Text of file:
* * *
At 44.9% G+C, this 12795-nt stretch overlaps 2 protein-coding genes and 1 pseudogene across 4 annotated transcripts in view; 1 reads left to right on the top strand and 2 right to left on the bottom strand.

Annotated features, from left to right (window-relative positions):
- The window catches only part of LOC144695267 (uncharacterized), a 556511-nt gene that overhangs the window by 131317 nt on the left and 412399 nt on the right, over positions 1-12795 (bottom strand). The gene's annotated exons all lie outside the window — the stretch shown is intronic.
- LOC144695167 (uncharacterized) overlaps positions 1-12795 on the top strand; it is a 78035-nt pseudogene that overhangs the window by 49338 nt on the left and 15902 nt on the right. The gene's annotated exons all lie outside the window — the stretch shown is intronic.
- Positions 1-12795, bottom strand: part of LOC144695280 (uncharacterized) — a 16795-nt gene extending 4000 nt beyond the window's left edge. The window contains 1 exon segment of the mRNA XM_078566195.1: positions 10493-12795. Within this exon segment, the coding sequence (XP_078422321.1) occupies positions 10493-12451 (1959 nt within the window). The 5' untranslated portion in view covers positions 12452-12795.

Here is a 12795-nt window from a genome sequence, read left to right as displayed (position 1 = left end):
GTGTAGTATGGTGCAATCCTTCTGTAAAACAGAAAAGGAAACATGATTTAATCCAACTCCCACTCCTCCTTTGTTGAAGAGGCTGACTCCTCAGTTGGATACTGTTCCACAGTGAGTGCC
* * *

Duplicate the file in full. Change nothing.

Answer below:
At 44.9% G+C, this 12795-nt stretch overlaps 2 protein-coding genes and 1 pseudogene across 4 annotated transcripts in view; 1 reads left to right on the top strand and 2 right to left on the bottom strand.

Annotated features, from left to right (window-relative positions):
- The window catches only part of LOC144695267 (uncharacterized), a 556511-nt gene that overhangs the window by 131317 nt on the left and 412399 nt on the right, over positions 1-12795 (bottom strand). The gene's annotated exons all lie outside the window — the stretch shown is intronic.
- LOC144695167 (uncharacterized) overlaps positions 1-12795 on the top strand; it is a 78035-nt pseudogene that overhangs the window by 49338 nt on the left and 15902 nt on the right. The gene's annotated exons all lie outside the window — the stretch shown is intronic.
- Positions 1-12795, bottom strand: part of LOC144695280 (uncharacterized) — a 16795-nt gene extending 4000 nt beyond the window's left edge. The window contains 1 exon segment of the mRNA XM_078566195.1: positions 10493-12795. Within this exon segment, the coding sequence (XP_078422321.1) occupies positions 10493-12451 (1959 nt within the window). The 5' untranslated portion in view covers positions 12452-12795.

Here is a 12795-nt window from a genome sequence, read left to right as displayed (position 1 = left end):
GTGTAGTATGGTGCAATCCTTCTGTAAAACAGAAAAGGAAACATGATTTAATCCAACTCCCACTCCTCCTTTGTTGAAGAGGCTGACTCCTCAGTTGGATACTGTTCCACAGTGAGTGCC